Read The Article That A Subsidiary of ESPN Didn’t Think Was Good Enough!
A few weeks ago, Grantland began a contest to be their fantasy football writer. While I’m not much of a fantasy person (I won my league in 2010, but mostly because everyone else stopped paying attention), I thought I’d give it a try. Sadly, the results came in yesterday, of the 4000 entrants, I did not make the top 10. Thanks to the existence of alcohol, I’m not too broken up about this, but I figured since I did put some work into the column, why not put it out there and give people a chance to read it. If you’re unfamiliar with the rules, the instructions were to name your top 5 fantasy players and one sleeper. So, here’s my rejected entry into Grantland’s Fantasy Football Writer contest. Enjoy!
The Top 5 Fantasy Players of 2012
1. Aaron Rodgers
Usually, when people discuss who the top players in fantasy are, the discussion is about which five running backs are going to go first. And in the past, that generally made sense, because running backs were the most productive fantasy players. These days, that isn’t really the case. The most productive player in fantasy last year was a quarterback, and so were four of the top five. That’s why Rodgers is an easy number one. He was nothing short of a God last year, having the greatest regular season by any quarterback in NFL history. Even if he regresses a bit, he should still be good for about 40 touchdowns, and 11 picks. It’s not an absolute guarantee that Rodgers will be the most valuable fantasy player for a second straight year, but there’s no way he won’t be extremely productive, and as a top pick, there isn’t a safer bet in the league.
2. LeSean McCoy
This spot had been reserved for MJD, but his ongoing holdout makes him too much of a gamble. LeSean gets the nod here because of what I call the Quarterback Principle. This means that when considering a running back’s fantasy value, always think about who the QB is. If it’s an elite starter like Brady or Manning, the carries may be limited. If it’s Blaine Gabbert, you know your back will get his touches. In McCoy’s case, it’s Michael Vick, who isn’t prone to throwing it a whole lot. In his career, he’s never attempted more than 423 passes. Admittedly, Vick runs a lot, too, but not enough to starve running backs of carries. McCoy really broke out last season, averaging an impressive 4.8 ypc, and leading the league in rushing touchdowns. The touchdown factor is another place where the Quarterback Principle strikes. Vick isn’t a threat throw 40 TD passes a year, and he never will be. That’s why McCoy will get his chances near the goal line again this year.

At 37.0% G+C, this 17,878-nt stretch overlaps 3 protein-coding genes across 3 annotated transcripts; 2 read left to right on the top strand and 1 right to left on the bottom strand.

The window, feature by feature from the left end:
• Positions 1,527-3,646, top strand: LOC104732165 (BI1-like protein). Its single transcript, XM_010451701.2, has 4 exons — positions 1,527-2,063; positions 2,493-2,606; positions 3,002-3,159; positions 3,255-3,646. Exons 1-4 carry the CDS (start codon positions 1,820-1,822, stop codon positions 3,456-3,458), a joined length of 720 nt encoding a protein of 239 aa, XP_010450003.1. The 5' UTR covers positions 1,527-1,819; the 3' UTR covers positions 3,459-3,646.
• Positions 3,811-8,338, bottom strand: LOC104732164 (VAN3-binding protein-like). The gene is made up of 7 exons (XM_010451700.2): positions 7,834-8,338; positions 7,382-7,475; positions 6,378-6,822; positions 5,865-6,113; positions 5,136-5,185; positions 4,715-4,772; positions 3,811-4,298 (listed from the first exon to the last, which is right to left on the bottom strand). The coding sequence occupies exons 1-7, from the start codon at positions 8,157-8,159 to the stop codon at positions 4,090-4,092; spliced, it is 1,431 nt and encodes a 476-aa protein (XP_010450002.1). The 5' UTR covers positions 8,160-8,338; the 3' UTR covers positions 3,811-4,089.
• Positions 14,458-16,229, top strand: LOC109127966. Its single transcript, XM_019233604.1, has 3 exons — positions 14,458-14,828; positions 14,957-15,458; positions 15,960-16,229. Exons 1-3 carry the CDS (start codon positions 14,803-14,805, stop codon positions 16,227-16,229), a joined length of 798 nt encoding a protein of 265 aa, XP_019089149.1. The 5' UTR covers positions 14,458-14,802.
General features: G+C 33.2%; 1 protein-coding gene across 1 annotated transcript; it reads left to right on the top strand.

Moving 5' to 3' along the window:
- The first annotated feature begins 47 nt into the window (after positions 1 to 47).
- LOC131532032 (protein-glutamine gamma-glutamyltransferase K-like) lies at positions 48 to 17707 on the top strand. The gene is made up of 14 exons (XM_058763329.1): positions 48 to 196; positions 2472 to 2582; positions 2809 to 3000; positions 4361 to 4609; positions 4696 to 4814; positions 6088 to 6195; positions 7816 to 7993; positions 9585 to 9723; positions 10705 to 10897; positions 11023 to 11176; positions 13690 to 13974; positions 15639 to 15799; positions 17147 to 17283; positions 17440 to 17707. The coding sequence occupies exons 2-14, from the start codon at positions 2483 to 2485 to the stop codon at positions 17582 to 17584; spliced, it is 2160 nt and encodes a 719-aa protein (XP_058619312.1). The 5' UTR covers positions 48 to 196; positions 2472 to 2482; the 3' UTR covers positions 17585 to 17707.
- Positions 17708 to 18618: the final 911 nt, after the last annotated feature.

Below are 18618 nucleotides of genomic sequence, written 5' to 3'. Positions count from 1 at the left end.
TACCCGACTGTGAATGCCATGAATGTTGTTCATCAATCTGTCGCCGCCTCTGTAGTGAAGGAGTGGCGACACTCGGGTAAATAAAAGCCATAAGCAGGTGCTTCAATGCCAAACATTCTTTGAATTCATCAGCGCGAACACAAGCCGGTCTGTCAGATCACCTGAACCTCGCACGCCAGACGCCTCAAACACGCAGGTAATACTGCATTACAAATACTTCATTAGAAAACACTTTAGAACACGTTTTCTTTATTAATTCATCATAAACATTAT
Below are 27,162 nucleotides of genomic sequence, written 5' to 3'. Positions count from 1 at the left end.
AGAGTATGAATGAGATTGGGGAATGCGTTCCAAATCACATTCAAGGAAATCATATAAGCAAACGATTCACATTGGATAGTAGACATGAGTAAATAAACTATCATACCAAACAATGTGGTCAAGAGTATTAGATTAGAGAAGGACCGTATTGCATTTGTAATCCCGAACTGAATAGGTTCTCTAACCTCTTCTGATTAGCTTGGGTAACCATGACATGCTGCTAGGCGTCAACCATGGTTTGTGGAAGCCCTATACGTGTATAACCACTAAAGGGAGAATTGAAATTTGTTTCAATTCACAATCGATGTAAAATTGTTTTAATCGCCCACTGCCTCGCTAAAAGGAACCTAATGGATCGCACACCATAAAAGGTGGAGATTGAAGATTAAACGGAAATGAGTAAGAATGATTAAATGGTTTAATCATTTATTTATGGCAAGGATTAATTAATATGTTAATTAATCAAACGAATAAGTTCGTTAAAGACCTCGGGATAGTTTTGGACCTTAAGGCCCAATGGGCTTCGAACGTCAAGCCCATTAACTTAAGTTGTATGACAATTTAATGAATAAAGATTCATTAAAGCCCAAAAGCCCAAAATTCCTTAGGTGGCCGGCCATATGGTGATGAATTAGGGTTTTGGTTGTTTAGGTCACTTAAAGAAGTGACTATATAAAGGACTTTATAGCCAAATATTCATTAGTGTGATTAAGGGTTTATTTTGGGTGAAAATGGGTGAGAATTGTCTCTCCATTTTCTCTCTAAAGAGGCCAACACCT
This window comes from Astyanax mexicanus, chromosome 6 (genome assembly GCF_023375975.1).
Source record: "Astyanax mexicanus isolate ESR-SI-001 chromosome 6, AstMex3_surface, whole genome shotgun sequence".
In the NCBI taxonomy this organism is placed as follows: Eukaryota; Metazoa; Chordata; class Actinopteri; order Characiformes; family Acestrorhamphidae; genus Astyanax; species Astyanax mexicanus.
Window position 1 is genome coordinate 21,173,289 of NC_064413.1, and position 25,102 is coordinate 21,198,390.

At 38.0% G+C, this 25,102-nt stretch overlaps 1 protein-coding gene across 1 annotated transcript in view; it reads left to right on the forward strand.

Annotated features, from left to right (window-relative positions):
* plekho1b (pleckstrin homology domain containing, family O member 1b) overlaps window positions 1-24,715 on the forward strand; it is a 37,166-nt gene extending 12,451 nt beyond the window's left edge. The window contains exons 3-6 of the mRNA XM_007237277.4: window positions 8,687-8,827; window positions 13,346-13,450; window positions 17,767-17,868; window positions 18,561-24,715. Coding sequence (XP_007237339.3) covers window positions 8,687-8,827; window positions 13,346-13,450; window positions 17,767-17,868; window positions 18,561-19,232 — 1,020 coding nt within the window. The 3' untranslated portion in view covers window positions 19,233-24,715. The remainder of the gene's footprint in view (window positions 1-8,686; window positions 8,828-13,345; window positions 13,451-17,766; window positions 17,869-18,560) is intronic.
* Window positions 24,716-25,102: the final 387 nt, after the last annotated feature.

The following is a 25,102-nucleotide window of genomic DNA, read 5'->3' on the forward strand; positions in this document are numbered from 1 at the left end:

3. Tom Brady
For the past decade, Tom Brady has been the most reliable quarterback in the league. Even in his slightly off 2009 campaign, he was still good for 28 touchdowns. In the last two seasons, he’s thrown 75 touchdown passes and only 16 picks. Helping Brady’s cause is the addition of Brandon Lloyd, who will join Welker, Gronk, and Hernandez among the elite pass-catchers in Brady’s arsenal. Brady has more weapons that he’s ever had before, and he should put up more monster numbers this year.
4. Cam Newton
Is Newton a risky pick? Sure, but it’s all about potential. Newton was the 8th most productive player in fantasy last year, and he’s likely to improve with a full season under his belt. Newton generated 35 touchdowns last season, with 14 of them coming on the ground. His status as a dual threat makes him incredibly dangerous. Could Newton regress? Sure, it’s possible, but now that he’s used to NFL defenders, those interceptions should decrease considerably. If he can replicate last year season, he’ll be extremely valuable. If he can top it, he’ll be a beast.
5. Calvin Johnson
Megatron gets the nod over his QB, if only because Stafford still strikes me as an injury risk. Johnson is the best receiver in the league right now, and it’s not close. He’s a ridiculous athlete whose size and speed make him nearly impossible to defend. There’s a good chance that by the time Johnson’s career is over, he’ll have a season on par with what Randy Moss did in 2007. If Stafford stays healthy, and doesn’t regress too much, he could easily end up doing it this year. He’s an absolute nightmare for defenders, and he should rack up the TD receptions again this year.
Sleeper: Andy Dalton
The Bengals are regarded as a team likely to regress, and I would have to agree. Still, that doesn’t mean Dalton has to decline with them. He turned heads as a rookie, displaying loads of confidence, and firmly establishing himself as the leader of the Bengals offense. A.J. Green gives him a dynamic downfield threat, while Jermaine Gresham might be the best AFC tight end not currently playing for the Patriots. The Bengals may slip to 5-11 this year, but it won’t be Dalton’s fault. He’s a talented QB, with a very bright future